Yet only for a time, and as regarded the existing order of things; the period of trouble and desolation was to have a limit; it was only to last till one should come, who would prevail to rectify the disorder and retrieve the ruin. We can have no hesitation in understanding by this person the Messiah, whether we translate, u till he comes to whom the right is,” or, “till he comes to whom the judgment belongs;” (I am inclined to adopt the latter view; authorities are very nearly equally divided on the matter. But I scarcely think the passages referred to for ascribing to מִשְּׁפָט the sense of right or prerogative, bear out that meaning, especially when used absolutely, as here. The common and usual meaning of the word undoubtedly is judgment, or right objectively, right as administered and done, the execution of righteousness. Now, while this in the full and primary sense is ascribed to God (Deuteronomy 1:17), it is also ascribed, subordinately, to rulers, but especially to Messiah, as the grand representative and revealer of Godhead in the affairs of men (Psalms 72:0; Isaiah 9:7, etc.). He is held out to men’s hopes, in these and many similar passages, as the great avenger of evil, and the administrator of righteousness. Finally, this view appears to suit the connection much better. The contrast between those who then were in office and him that was to come was not as to the right to rule, but to the fitness and power for exercising the right. They had the right, but abused it; he was to exercise it with perfect rectitude; they had put all wrong, he was to put all right. I therefore hold with Hävernick here, in opposition to Hengstenberg, Hitzig, and many others, and believe with him that the promise has some reference to the word in Genesis 49:10. The sceptre was not to depart from Judah, nor a lawgiver from between his feet, till Shiloh come; but now, says Ezekiel, there shall be no crown till the Just One comes a certain withdrawal meanwhile takes place a mere fragment remains till then.) “and I give it to him.” It is not expressly said what was to be given him, and should stand waiting for its proper possessor till he should come; but the context plainly forbids us to understand anything less than what was taken away the things represented by the priestly mitre and the royal crown. The true priestly dignity and the proper regal glory were to be gone for a time into abeyance; some partial, temporary, and fluctuating possession of them might be regained, but nothing more; the adequate and permanent realization was only to be found in the person of Messiah, because in him alone was there to be a fitting representation of the Divine righteousness. It is true there was something like a restoration of the standing and honour of the priesthood after the return from the Babylonish exile; and if the ideas currently entertained upon the subject were correct, there might appear in that a failure of the prophecy. But there was no right restoration of the priestly, any more than of the regal dignity at the time specified; it was but a shadow of the original glory. For there was no longer the distinctive prerogative of the Urim and Thummim, nor the ark of the covenant, nor the glory overshadowing the mercy-seat; all was in a depressed and mutilated condition, and even that subject to many interferences from the encroachments of foreign powers. So much only was given, both in respect to the priesthood and the kingdom, as to show that the Lord had not forsaken his people, and to serve as pledge of the coming glory. But it was to the still prospective, rather than the present state of things, that the eye of faith was directed to look for the proper restoration. And lest any should expect otherwise, the prophet Zechariah, after the return from Babylon, took up the matter, as it were, where Ezekiel had left it, and intimated in the plainest manner that what was then accomplished was scarcely worth taking into account; it was, at the most, but doing in a figure what could only find its real accomplishment in the person and work of Messiah. Especially at Ezekiel 6:14: “And he (the branch) shall build the temple of the Lord, and he shall bear the glory; and shall sit and rule upon his throne, and he shall be a priest upon his throne.” Thus the mitre and the crown were both to meet in him, and the temple in its noblest sense be built, and the glory be obtained, such as it became the Lord’s anointed to possess. Meanwhile, all was but preparatory and imperfect.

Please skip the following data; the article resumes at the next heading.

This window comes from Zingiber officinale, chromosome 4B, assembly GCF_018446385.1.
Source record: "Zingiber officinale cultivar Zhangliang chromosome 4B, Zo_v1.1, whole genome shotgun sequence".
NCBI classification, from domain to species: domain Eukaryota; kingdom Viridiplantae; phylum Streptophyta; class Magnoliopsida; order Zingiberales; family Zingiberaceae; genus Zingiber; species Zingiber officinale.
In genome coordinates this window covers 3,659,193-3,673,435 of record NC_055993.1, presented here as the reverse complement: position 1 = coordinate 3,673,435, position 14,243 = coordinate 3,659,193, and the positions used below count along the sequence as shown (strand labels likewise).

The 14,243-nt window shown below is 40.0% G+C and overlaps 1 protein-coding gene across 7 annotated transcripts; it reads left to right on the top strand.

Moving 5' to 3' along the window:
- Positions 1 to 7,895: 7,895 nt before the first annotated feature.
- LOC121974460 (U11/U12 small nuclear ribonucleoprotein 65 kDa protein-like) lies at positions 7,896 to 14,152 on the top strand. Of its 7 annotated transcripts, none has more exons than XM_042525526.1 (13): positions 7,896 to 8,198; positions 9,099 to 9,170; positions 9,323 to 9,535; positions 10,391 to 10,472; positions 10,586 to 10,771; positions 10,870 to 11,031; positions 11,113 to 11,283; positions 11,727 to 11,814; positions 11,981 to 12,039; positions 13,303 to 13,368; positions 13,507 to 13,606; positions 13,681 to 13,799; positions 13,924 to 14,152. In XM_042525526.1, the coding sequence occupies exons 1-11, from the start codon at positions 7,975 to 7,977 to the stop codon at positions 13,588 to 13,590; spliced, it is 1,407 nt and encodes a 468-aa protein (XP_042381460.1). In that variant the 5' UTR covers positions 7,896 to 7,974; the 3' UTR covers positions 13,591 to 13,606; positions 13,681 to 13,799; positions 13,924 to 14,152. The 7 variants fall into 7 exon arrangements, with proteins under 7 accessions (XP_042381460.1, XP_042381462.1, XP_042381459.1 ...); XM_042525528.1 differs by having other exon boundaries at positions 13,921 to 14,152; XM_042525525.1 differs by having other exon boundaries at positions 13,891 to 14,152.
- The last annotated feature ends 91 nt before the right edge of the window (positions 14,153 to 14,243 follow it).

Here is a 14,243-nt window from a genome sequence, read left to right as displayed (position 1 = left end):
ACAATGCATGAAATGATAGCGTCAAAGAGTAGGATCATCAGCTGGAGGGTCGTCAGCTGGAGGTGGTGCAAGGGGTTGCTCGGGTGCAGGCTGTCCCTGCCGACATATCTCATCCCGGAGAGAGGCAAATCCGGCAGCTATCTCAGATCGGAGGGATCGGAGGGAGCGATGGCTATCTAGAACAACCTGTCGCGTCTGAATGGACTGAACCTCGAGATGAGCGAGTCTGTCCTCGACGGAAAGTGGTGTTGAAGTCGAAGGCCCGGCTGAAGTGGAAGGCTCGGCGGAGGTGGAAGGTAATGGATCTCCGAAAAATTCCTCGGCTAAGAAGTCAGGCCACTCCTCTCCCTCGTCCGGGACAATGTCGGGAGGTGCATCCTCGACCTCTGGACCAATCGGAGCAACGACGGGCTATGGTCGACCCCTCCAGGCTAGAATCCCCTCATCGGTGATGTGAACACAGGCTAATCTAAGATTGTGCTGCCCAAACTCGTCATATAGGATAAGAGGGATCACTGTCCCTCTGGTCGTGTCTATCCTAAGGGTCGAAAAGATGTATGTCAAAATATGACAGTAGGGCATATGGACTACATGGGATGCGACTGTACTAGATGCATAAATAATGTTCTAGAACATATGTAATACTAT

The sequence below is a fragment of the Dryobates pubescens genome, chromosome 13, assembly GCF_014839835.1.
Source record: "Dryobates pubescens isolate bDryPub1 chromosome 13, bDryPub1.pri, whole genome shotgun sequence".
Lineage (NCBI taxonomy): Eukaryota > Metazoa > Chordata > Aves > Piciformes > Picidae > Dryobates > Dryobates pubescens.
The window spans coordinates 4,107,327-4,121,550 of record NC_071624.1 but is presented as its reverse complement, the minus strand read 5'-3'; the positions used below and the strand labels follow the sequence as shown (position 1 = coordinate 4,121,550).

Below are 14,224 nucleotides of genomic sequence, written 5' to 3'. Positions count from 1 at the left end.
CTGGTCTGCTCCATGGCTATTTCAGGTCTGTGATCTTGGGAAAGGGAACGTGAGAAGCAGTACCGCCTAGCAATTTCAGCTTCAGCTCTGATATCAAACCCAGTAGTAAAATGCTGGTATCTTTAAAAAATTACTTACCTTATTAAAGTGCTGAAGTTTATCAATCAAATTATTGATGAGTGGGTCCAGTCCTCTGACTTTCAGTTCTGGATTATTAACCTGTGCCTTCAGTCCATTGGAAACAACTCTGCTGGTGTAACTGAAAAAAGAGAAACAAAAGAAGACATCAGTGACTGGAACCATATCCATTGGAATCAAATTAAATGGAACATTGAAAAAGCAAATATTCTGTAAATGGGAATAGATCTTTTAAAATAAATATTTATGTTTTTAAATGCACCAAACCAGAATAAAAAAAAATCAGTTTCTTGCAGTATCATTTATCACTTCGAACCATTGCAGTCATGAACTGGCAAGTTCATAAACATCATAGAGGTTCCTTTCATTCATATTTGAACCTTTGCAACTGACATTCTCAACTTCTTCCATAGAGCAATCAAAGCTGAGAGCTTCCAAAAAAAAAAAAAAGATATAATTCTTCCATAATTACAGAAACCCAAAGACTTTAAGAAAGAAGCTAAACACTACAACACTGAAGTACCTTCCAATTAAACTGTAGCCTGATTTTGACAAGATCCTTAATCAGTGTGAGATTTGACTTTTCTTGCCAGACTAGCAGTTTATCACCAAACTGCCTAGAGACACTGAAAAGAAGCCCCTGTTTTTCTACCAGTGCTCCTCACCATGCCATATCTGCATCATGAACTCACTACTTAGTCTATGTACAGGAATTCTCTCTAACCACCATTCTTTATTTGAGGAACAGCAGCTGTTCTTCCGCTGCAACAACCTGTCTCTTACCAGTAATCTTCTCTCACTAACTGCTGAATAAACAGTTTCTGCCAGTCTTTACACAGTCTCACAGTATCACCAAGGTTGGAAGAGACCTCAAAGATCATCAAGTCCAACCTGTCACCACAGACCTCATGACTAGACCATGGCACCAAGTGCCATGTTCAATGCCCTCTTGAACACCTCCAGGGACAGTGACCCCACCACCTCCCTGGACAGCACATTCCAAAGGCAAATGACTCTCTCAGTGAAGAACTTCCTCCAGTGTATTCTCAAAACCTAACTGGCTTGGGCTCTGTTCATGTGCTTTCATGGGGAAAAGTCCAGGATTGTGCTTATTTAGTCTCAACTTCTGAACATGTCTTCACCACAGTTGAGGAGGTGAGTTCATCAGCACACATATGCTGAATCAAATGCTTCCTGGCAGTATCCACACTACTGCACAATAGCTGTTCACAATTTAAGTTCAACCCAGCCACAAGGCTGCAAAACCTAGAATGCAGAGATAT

But now, with this glimpse of coming revival and future glory peering through the dark cloud of judgment and tribulation, which for the present hung around the covenant-people, let us listen to the prophet’s announcement of the doom of Ammon, in which there is no such perspective of future recovery.